Martin Crawford-Brunt became chief executive at RightShip 10 months ago, when its controversial risk rating model, Qi, was experiencing teething problems and generating a tide of complaints.
In a new approach to ship safety rating, Qi used a combination of complex algorithms, big data and a physical inspection that categorised ships in terms of their likelihood of having an accident in the next 12 months.
Owners complained that the algorithms sometimes re-rated their ships negatively and said they lost business from charterers because of it. They also criticised RightShip for a lack of transparency.
RightShip, which had long been associated with improving safety standards in the industry, suddenly found itself the butt of criticism from shipowners.
It was a difficult time for Crawford-Brunt to take on the role, but the former DNV GL executive decided to grab the bull by the horns and ask users directly about their issues with the product and RightShip’s service.
“The survey was very useful to me coming into the position, when what I needed to understand was the scale and totality of the sentiment, not just the loudest voice in the room,” he told TradeWinds at his London office.
To speed up the organisation’s response to shipowners’ issues, he changed the management structure to let regional offices address these issues directly rather than going through Melbourne headquarters first.
He describes Qi as a “cutting-edge” forecasting model and admits there were always going to be hiccups because of the scale of its ambition. But he said the system has been upgraded.
“What we’ve managed to do is to improve the stability and refine the rankings. With more data points and time, it has become easier to tune, and as we retrain the model, it will get better and better,” he added.
“I don’t think it’s something we could ever say is complete, because predicting the future is flawed — you can’t aim for perfection, but you can aim for improvement.”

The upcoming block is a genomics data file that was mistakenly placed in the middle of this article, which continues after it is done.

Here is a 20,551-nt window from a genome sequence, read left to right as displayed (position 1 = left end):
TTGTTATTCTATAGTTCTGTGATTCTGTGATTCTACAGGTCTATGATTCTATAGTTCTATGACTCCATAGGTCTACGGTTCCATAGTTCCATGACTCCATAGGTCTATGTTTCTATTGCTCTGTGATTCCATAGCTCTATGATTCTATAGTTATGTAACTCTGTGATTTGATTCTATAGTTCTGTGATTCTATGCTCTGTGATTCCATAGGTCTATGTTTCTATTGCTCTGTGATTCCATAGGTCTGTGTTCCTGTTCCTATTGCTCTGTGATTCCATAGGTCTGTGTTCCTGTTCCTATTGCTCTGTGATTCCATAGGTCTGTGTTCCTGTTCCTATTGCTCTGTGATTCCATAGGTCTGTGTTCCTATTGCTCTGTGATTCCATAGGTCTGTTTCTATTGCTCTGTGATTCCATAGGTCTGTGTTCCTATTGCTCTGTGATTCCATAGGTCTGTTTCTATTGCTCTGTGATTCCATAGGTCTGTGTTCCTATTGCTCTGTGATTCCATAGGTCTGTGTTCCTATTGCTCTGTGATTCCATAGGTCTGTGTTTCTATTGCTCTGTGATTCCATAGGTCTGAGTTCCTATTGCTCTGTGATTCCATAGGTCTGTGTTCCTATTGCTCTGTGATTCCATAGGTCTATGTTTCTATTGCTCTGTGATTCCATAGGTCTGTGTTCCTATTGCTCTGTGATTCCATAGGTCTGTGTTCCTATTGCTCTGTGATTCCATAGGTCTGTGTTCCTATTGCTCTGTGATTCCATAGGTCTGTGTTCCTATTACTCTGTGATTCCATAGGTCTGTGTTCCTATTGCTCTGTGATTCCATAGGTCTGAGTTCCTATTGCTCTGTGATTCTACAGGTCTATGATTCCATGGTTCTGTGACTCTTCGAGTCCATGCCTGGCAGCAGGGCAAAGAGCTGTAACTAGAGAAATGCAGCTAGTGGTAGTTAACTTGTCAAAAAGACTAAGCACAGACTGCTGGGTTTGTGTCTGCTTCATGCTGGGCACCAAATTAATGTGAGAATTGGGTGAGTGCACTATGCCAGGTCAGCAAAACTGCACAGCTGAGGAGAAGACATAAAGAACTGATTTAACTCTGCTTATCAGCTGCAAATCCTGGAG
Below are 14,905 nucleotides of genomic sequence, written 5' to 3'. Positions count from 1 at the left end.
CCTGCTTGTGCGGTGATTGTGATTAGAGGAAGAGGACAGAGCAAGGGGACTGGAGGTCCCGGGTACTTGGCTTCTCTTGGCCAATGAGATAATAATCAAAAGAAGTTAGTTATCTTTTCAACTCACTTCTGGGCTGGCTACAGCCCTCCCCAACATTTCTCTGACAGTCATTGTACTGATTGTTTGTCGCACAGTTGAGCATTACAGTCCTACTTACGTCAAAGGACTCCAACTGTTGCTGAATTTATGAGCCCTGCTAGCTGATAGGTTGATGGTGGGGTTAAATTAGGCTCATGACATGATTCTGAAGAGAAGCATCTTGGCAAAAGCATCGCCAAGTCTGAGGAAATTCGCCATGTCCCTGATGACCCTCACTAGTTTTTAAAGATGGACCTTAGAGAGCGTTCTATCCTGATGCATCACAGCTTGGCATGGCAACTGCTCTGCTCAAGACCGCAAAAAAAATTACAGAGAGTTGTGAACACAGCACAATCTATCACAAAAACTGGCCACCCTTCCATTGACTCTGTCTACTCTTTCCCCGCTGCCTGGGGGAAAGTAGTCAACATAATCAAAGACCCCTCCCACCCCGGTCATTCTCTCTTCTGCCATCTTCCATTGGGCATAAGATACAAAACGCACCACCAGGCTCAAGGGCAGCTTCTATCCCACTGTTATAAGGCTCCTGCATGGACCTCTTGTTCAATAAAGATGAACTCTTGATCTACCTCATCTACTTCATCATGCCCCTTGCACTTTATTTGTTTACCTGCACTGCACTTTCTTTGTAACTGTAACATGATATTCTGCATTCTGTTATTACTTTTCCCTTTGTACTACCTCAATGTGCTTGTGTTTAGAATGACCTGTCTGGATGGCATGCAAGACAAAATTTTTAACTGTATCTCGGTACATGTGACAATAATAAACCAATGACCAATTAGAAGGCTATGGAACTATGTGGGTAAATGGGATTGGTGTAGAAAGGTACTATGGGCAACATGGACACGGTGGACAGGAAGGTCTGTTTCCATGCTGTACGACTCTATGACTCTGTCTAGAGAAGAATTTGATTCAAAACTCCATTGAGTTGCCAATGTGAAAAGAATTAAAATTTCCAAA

Crawford-Brunt said Qi’s algorithm is dynamic. It changes its risk rating according to changes in the market and places greater emphasis on certain risk factors when there are no material changes to the ship or its casualty record.
But he believes it is wrong to become fixated on the risk rating, and maintains that RightShip can help build a better relationship between shipowner and charterer on safety issues.
“We can be part of facilitating an owner’s relationship with a charterer, as long as we are given a system to take things to take back to the charterer on behalf of the owner to say, ‘Here is somebody who understands the risk and has put the process and procedures in place to address that’,” Crawford-Brunt added.
“Then, as a result, we can recommend the ship for business, and that can be independent of the risk rating.”
Team of former mariners
The RightShip team are all former mariners whose aim is to help owners meet the safety requirement of charterers, he said.
“These guys all come from an operating background. They have sailed at sea and the starting position is to try to help, but the owner also has to do its side to help themselves.”
Qi is identifying emerging safety areas and RightShip can help highlight issues in a similar way as port state control has concentrated inspection campaigns.
The company is currently highlighting fuel quality and poor machinery maintenance and emergency preparedness.